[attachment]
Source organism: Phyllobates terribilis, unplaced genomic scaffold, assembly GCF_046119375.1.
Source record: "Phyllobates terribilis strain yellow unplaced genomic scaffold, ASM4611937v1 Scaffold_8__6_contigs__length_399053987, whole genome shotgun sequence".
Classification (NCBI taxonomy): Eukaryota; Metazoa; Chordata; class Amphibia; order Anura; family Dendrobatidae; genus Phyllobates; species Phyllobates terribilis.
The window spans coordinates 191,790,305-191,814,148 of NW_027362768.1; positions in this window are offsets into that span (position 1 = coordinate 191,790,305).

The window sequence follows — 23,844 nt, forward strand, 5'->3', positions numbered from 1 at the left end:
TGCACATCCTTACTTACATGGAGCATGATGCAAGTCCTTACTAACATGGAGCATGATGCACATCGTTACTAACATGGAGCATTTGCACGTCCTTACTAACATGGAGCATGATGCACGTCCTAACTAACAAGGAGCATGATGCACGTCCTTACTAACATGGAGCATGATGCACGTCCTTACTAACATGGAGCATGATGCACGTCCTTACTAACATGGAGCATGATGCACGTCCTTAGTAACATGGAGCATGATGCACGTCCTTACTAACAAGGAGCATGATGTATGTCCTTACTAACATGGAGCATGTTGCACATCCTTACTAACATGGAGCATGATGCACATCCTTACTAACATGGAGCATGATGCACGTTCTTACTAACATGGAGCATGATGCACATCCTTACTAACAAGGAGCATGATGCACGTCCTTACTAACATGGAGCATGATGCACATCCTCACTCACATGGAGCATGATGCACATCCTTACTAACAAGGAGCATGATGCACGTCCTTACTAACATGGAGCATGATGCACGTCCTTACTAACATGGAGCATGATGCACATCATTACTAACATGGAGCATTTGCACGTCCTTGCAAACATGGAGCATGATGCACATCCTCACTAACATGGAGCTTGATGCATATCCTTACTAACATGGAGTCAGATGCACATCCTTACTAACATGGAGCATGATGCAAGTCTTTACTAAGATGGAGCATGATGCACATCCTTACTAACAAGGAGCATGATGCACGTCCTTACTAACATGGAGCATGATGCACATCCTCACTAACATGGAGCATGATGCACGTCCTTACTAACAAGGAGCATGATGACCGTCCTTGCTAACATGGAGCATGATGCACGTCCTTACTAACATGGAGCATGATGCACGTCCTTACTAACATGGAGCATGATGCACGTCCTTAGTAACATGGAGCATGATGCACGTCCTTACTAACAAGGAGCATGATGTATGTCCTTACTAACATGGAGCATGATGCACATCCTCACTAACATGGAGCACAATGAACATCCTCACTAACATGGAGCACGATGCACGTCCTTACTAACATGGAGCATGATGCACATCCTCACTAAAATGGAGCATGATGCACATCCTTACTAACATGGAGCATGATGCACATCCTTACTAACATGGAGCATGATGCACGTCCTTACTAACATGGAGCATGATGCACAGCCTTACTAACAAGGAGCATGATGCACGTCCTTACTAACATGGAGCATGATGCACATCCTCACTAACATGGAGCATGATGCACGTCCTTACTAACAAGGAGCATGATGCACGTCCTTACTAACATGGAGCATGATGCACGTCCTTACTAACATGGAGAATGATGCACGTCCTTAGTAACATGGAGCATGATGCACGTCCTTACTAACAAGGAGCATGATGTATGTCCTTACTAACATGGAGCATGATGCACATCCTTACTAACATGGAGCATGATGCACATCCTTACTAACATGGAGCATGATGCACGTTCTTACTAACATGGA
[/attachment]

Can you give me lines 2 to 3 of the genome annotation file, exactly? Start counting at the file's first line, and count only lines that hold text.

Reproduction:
Source record: "Phyllobates terribilis strain yellow unplaced genomic scaffold, ASM4611937v1 Scaffold_8__6_contigs__length_399053987, whole genome shotgun sequence".
Classification (NCBI taxonomy): Eukaryota; Metazoa; Chordata; class Amphibia; order Anura; family Dendrobatidae; genus Phyllobates; species Phyllobates terribilis.